How to Boost Your Security Online


How to Boost Your Security Online, solid security is of utmost importance. Read on for three tips on how to begin protecting yourself in online spaces today.

Protect Your Data and Identity

In this day and age, the majority of us have accepted that using the Internet comes with a certain loss of anonymity. But most people underestimate how much control it’s possible to maintain over who gets their data. If you’re dead set on staying completely anonymous, it’s actually still possible, even on sites like Facebook – although it will take some extra work on your side.

If your privacy standards are not that high, it definitely still won’t hurt you to limit the amount of sites you agree to cookies on, let store your data, etc. While for instance saving your card details on shopping websites may save you some time at checkout, it poses a way bigger security threat than you may realize.

Create Strong Passwords

We hear it time and time again – and yet, easily guessed passwords such as pet or family names, birth dates or “classics” such as QWERTY or 1234 are still heavily used across the world. So, if you want to be more secure online and are still using passwords like these, creating a new, strong one is an easy first step. While doing this, keep in mind that even the strongest password is still a security risk if you’re using it on every platform. So take the extra time to create a unique password for every account you have.

If you’re having trouble coming up with them yourself, use a strong password generator like this one: Here, you can randomly generate your new password and customize it to include whichever letters and/or symbols are needed for the platform your account is on. Besides passwords, it can also randomly generate passphrases and PINs for you.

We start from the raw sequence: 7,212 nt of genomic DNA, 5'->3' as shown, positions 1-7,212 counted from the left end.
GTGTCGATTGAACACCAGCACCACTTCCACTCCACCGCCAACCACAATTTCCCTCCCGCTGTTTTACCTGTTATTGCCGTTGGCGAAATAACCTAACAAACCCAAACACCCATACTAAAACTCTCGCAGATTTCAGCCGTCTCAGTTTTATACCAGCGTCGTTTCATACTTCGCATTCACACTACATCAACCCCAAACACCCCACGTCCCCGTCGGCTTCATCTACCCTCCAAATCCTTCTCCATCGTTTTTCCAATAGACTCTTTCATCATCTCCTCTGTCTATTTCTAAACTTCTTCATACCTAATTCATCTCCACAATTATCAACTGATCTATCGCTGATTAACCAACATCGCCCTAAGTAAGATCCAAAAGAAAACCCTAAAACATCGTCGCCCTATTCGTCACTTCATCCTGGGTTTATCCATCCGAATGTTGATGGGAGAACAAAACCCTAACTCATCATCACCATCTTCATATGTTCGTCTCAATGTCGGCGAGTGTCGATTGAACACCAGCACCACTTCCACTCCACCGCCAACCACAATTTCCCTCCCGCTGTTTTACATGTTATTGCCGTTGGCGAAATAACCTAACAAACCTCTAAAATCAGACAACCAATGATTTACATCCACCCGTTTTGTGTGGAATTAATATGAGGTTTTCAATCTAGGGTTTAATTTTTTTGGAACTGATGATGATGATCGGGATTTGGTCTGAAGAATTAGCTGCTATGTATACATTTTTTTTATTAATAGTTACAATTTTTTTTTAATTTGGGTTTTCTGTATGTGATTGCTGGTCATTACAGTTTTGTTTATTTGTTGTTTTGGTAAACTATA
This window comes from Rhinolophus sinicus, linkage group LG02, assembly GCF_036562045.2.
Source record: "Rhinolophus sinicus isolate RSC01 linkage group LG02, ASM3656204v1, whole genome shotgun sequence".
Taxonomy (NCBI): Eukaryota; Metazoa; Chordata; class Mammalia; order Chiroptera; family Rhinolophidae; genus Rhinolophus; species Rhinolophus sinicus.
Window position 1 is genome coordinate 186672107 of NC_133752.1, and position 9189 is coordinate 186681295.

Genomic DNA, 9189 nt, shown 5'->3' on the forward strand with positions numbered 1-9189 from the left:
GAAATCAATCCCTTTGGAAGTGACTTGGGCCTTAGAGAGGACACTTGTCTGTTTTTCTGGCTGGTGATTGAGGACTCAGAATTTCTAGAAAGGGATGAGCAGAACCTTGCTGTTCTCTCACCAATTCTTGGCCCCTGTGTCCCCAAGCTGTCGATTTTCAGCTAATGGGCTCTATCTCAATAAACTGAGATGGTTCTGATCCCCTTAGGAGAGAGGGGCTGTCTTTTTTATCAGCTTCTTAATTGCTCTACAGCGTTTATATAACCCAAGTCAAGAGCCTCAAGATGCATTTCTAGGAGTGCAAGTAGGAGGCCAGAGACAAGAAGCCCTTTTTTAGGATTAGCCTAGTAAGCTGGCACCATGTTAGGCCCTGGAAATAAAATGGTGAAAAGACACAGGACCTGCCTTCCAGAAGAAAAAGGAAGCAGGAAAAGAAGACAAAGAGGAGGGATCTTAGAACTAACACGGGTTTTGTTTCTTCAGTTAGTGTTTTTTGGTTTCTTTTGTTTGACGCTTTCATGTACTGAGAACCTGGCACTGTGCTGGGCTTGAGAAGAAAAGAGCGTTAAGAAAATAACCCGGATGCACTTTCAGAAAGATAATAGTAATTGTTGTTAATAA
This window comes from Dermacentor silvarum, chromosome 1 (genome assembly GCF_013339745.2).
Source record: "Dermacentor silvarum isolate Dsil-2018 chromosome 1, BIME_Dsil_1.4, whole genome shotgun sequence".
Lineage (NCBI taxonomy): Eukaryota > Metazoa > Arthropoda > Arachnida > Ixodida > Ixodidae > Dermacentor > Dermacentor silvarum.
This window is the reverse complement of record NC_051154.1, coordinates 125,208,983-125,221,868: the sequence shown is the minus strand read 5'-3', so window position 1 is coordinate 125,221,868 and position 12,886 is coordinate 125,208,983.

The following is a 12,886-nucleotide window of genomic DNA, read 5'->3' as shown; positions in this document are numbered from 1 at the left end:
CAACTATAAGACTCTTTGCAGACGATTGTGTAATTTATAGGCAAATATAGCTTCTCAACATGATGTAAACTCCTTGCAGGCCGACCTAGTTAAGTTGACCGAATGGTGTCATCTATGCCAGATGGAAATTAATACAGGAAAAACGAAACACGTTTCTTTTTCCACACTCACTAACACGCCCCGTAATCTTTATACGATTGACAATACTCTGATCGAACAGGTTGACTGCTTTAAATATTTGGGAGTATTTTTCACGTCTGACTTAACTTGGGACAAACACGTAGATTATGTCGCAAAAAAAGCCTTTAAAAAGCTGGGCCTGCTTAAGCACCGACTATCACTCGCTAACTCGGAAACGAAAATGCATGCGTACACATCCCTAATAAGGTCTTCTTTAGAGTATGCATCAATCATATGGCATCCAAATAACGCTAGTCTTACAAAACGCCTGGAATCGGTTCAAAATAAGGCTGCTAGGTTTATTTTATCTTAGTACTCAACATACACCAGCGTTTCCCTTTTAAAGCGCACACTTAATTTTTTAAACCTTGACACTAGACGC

Limit Your Use of Smart Devices

Are you obsessed with any type of technology that can answer you when you call out to it or fulfill your needs without you activating it manually? Smart devices have quickly become must-have items in modern households. But before you fill your house with them, you should at the very least be aware of the threat they pose to your privacy. According to the consumer watchdog Which?, homes with smart devices risk exposure to more than 12,000 attacks – and that’s just over the course of a week. While having your dishwasher hacked may not sound that serious, it shouldn’t be taken lightly: Hackers can gain access to your entire home network through just one device, allowing them to steal the personal data of you and your loved ones.

While legislators are trying to keep up with technological developments, their systems will always be too slow to protect you completely. Our best advice to you would be to research any smart device you’re thinking of buying thoroughly and consider how important it really is to you. What do reviews say, and will it radically change your everyday life for the better – or is the “issue” it’s solving really just a minor inconvenience? If so, it may not be worth the security risk.